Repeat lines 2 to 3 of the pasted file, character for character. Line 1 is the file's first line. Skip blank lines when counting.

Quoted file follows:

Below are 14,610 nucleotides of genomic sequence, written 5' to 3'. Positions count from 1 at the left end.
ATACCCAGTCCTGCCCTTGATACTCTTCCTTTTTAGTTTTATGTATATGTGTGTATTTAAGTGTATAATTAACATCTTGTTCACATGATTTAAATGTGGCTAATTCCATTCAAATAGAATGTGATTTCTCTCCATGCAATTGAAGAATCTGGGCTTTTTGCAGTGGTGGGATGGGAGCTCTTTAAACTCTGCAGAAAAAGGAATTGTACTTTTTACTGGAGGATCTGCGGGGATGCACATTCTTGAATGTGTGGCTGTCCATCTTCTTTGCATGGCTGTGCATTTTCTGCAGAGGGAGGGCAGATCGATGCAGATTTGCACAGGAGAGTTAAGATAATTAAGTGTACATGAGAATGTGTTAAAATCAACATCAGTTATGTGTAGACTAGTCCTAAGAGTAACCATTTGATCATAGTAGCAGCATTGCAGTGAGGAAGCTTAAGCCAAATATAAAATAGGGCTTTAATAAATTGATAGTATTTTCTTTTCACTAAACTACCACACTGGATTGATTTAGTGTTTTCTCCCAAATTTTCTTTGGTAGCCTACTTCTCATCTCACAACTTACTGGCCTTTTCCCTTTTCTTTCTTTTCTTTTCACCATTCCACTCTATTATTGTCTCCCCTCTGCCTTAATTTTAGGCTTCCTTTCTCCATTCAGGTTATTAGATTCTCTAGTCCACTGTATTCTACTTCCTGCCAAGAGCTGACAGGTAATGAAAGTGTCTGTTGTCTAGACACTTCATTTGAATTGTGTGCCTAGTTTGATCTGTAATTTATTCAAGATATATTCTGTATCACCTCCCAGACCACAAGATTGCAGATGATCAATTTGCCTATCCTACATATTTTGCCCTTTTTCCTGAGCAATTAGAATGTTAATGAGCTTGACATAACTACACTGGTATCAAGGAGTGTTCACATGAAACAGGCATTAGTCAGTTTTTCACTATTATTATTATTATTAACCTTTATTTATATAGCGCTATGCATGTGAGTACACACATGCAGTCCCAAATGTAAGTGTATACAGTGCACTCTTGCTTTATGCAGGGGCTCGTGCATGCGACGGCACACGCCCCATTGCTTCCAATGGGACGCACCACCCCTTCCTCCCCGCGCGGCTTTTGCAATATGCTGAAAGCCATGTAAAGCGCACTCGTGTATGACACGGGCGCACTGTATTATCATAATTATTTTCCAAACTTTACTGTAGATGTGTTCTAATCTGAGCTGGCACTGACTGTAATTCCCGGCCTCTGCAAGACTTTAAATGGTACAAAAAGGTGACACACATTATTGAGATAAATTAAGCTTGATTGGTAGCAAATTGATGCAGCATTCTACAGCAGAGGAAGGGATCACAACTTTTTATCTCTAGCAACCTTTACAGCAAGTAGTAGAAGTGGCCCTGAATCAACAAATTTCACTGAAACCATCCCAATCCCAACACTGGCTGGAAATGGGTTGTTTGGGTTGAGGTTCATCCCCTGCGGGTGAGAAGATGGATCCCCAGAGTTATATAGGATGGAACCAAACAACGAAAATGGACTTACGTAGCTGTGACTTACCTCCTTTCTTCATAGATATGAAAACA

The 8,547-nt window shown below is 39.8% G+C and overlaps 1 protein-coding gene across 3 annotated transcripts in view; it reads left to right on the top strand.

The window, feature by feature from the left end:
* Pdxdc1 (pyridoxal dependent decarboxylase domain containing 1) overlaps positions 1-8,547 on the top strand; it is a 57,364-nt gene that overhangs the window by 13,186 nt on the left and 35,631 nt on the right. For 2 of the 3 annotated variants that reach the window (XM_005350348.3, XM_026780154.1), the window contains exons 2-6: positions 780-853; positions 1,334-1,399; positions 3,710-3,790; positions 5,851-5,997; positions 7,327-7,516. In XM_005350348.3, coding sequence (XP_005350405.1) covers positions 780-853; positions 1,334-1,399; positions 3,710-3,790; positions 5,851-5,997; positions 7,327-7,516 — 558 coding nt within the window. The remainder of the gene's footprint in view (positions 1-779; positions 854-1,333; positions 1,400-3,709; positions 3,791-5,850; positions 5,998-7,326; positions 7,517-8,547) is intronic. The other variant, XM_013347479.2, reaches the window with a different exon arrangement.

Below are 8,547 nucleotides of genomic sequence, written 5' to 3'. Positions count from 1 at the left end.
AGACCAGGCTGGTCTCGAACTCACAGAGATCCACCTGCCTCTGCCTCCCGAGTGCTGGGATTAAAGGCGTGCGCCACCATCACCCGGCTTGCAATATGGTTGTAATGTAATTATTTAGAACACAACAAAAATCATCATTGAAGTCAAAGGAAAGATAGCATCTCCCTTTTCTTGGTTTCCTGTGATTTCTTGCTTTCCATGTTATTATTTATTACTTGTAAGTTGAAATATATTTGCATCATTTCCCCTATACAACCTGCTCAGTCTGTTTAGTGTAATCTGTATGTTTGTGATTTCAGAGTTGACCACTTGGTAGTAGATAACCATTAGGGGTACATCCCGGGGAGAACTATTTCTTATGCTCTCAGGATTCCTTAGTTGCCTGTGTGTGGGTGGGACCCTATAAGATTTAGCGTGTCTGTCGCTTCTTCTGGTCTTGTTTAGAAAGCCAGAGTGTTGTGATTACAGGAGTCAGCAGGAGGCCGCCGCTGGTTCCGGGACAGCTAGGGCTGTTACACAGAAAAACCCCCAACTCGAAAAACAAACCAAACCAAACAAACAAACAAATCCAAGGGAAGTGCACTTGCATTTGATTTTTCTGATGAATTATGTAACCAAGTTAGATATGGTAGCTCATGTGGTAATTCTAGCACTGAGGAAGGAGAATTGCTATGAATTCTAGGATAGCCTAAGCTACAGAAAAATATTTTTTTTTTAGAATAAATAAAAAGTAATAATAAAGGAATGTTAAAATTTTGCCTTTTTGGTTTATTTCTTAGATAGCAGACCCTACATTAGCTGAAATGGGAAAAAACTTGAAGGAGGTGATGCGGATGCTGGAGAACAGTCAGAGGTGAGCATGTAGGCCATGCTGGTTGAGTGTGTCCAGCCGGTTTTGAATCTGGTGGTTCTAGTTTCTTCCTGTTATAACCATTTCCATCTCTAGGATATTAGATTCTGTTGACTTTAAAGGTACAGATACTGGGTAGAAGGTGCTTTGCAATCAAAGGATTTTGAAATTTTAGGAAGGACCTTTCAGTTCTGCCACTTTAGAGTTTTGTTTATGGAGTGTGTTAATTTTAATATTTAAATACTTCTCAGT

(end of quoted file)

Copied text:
ATACCCAGTCCTGCCCTTGATACTCTTCCTTTTTAGTTTTATGTATATGTGTGTATTTAAGTGTATAATTAACATCTTGTTCACATGATTTAAATGTGGCTAATTCCATTCAAATAGAATGTGATTTCTCTCCATGCAATTGAAGAATCTGGGCTTTTTGCAGTGGTGGGATGGGAGCTCTTTAAACTCTGCAGAAAAAGGAATTGTACTTTTTACTGGAGGATCTGCGGGGATGCACATTCTTGAATGTGTGGCTGTCCATCTTCTTTGCATGGCTGTGCATTTTCTGCAGAGGGAGGGCAGATCGATGCAGATTTGCACAGGAGAGTTAAGATAATTAAGTGTACATGAGAATGTGTTAAAATCAACATCAGTTATGTGTAGACTAGTCCTAAGAGTAACCATTTGATCATAGTAGCAGCATTGCAGTGAGGAAGCTTAAGCCAAATATAAAATAGGGCTTTAATAAATTGATAGTATTTTCTTTTCACTAAACTACCACACTGGATTGATTTAGTGTTTTCTCCCAAATTTTCTTTGGTAGCCTACTTCTCATCTCACAACTTACTGGCCTTTTCCCTTTTCTTTCTTTTCTTTTCACCATTCCACTCTATTATTGTCTCCCCTCTGCCTTAATTTTAGGCTTCCTTTCTCCATTCAGGTTATTAGATTCTCTAGTCCACTGTATTCTACTTCCTGCCAAGAGCTGACAGGTAATGAAAGTGTCTGTTGTCTAGACACTTCATTTGAATTGTGTGCCTAGTTTGATCTGTAATTTATTCAAGATATATTCTGTATCACCTCCCAGACCACAAGATTGCAGATGATCAATTTGCCTATCCTACATATTTTGCCCTTTTTCCTGAGCAATTAGAATGTTAATGAGCTTGACATAACTACACTGGTATCAAGGAGTGTTCACATGAAACAGGCATTAGTCAGTTTTTCACTATTATTATTATTATTAACCTTTATTTATATAGCGCTATGCATGTGAGTACACACATGCAGTCCCAAATGTAAGTGTATACAGTGCACTCTTGCTTTATGCAGGGGCTCGTGCATGCGACGGCACACGCCCCATTGCTTCCAATGGGACGCACCACCCCTTCCTCCCCGCGCGGCTTTTGCAATATGCTGAAAGCCATGTAAAGCGCACTCGTGTATGACACGGGCGCACTGTATTATCATAATTATTTTCCAAACTTTACTGTAGATGTGTTCTAATCTGAGCTGGCACTGACTGTAATTCCCGGCCTCTGCAAGACTTTAAATGGTACAAAAAGGTGACACACATTATTGAGATAAATTAAGCTTGATTGGTAGCAAATTGATGCAGCATTCTACAGCAGAGGAAGGGATCACAACTTTTTATCTCTAGCAACCTTTACAGCAAGTAGTAGAAGTGGCCCTGAATCAACAAATTTCACTGAAACCATCCCAATCCCAACACTGGCTGGAAATGGGTTGTTTGGGTTGAGGTTCATCCCCTGCGGGTGAGAAGATGGATCCCCAGAGTTATATAGGATGGAACCAAACAACGAAAATGGACTTACGTAGCTGTGACTTACCTCCTTTCTTCATAGATATGAAAACA

The 8,547-nt window shown below is 39.8% G+C and overlaps 1 protein-coding gene across 3 annotated transcripts in view; it reads left to right on the top strand.